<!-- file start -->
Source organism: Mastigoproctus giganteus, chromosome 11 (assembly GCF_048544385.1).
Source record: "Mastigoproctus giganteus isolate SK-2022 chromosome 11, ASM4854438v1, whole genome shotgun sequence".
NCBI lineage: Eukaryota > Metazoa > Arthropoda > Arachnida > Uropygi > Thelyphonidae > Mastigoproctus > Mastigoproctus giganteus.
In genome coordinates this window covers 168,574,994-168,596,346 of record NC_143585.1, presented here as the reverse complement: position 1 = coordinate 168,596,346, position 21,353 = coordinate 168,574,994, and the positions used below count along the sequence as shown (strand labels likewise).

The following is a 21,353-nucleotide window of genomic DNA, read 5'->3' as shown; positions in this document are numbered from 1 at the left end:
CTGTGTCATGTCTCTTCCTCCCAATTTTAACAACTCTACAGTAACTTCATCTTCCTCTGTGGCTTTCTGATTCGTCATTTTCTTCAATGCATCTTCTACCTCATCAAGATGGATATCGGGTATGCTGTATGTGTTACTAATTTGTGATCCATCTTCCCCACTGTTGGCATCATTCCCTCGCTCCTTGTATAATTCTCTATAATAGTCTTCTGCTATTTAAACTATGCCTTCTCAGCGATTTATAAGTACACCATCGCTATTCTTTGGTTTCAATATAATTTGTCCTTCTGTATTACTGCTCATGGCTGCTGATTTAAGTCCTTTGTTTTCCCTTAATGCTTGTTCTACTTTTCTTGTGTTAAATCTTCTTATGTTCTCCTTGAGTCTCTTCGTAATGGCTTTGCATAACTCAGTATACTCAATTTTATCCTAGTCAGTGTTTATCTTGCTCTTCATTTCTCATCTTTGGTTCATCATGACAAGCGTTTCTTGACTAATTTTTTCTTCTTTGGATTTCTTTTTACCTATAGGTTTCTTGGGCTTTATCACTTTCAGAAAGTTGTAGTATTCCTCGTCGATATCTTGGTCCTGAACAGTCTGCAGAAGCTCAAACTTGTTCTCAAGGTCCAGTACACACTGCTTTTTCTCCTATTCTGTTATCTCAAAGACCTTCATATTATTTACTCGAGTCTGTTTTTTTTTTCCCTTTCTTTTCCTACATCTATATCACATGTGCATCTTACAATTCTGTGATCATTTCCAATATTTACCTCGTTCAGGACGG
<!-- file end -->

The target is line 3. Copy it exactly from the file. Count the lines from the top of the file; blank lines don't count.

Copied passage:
NCBI lineage: Eukaryota > Metazoa > Arthropoda > Arachnida > Uropygi > Thelyphonidae > Mastigoproctus > Mastigoproctus giganteus.